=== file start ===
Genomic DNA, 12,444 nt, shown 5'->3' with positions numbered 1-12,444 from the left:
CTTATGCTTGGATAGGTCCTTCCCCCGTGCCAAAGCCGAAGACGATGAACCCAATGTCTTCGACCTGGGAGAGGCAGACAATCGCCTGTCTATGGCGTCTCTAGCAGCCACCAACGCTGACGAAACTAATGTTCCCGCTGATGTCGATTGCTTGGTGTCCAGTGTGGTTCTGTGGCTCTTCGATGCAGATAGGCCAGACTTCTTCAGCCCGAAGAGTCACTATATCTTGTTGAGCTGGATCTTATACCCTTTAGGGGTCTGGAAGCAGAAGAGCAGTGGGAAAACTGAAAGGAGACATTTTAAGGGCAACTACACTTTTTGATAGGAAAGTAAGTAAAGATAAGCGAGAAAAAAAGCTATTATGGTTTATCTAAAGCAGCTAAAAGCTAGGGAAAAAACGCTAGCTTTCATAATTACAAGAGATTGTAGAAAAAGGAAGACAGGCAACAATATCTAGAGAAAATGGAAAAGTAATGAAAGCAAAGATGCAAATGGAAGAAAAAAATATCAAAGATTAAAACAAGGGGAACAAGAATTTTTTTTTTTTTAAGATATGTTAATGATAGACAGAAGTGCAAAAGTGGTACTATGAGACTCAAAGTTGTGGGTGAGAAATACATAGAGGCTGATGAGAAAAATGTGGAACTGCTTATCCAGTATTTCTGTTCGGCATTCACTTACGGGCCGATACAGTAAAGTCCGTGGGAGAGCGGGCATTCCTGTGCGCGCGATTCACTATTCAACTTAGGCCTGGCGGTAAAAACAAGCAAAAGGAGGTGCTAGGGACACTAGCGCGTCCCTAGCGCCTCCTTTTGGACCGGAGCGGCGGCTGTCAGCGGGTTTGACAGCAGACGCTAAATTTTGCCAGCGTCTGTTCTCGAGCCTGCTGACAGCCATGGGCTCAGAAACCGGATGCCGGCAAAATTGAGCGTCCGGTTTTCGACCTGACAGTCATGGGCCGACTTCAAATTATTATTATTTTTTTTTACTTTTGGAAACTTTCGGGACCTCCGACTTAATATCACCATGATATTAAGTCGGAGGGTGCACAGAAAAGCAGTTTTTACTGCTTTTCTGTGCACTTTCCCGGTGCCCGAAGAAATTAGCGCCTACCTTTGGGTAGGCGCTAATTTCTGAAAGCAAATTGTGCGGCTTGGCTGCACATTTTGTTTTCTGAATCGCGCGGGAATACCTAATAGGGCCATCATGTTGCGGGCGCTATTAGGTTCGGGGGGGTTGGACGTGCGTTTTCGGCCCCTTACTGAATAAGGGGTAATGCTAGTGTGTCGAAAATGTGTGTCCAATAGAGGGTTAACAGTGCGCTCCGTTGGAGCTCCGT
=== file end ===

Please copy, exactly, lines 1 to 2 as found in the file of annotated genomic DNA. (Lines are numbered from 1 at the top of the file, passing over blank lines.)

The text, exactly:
Genomic DNA, 12,444 nt, shown 5'->3' with positions numbered 1-12,444 from the left:
CTTATGCTTGGATAGGTCCTTCCCCCGTGCCAAAGCCGAAGACGATGAACCCAATGTCTTCGACCTGGGAGAGGCAGACAATCGCCTGTCTATGGCGTCTCTAGCAGCCACCAACGCTGACGAAACTAATGTTCCCGCTGATGTCGATTGCTTGGTGTCCAGTGTGGTTCTGTGGCTCTTCGATGCAGATAGGCCAGACTTCTTCAGCCCGAAGAGTCACTATATCTTGTTGAGCTGGATCTTATACCCTTTAGGGGTCTGGAAGCAGAAGAGCAGTGGGAAAACTGAAAGGAGACATTTTAAGGGCAACTACACTTTTTGATAGGAAAGTAAGTAAAGATAAGCGAGAAAAAAAGCTATTATGGTTTATCTAAAGCAGCTAAAAGCTAGGGAAAAAACGCTAGCTTTCATAATTACAAGAGATTGTAGAAAAAGGAAGACAGGCAACAATATCTAGAGAAAATGGAAAAGTAATGAAAGCAAAGATGCAAATGGAAGAAAAAAATATCAAAGATTAAAACAAGGGGAACAAGAATTTTTTTTTTTTTAAGATATGTTAATGATAGACAGAAGTGCAAAAGTGGTACTATGAGACTCAAAGTTGTGGGTGAGAAATACATAGAGGCTGATGAGAAAAATGTGGAACTGCTTATCCAGTATTTCTGTTCGGCATTCACTTACGGGCCGATACAGTAAAGTCCGTGGGAGAGCGGGCATTCCTGTGCGCGCGATTCACTATTCAACTTAGGCCTGGCGGTAAAAACAAGCAAAAGGAGGTGCTAGGGACACTAGCGCGTCCCTAGCGCCTCCTTTTGGACCGGAGCGGCGGCTGTCAGCGGGTTTGACAGCAGACGCTAAATTTTGCCAGCGTCTGTTCTCGAGCCTGCTGACAGCCATGGGCTCAGAAACCGGATGCCGGCAAAATTGAGCGTCCGGTTTTCGACCTGACAGTCATGGGCCGACTTCAAATTATTATTATTTTTTTTTACTTTTGGAAACTTTCGGGACCTCCGACTTAATATCACCATGATATTAAGTCGGAGGGTGCACAGAAAAGCAGTTTTTACTGCTTTTCTGTGCACTTTCCCGGTGCCCGAAGAAATTAGCGCCTACCTTTGGGTAGGCGCTAATTTCTGAAAGCAAATTGTGCGGCTTGGCTGCACATTTTGTTTTCTGAATCGCGCGGGAATACCTAATAGGGCCATCATGTTGCGGGCGCTATTAGGTTCGGGGGGGTTGGACGTGCGTTTTCGGCCCCTTACTGAATAAGGGGTAATGCTAGTGTGTCGAAAATGTGTGTCCAATAGAGGGTTAACAGTGCGCTCCGTTGGAGCTCCGT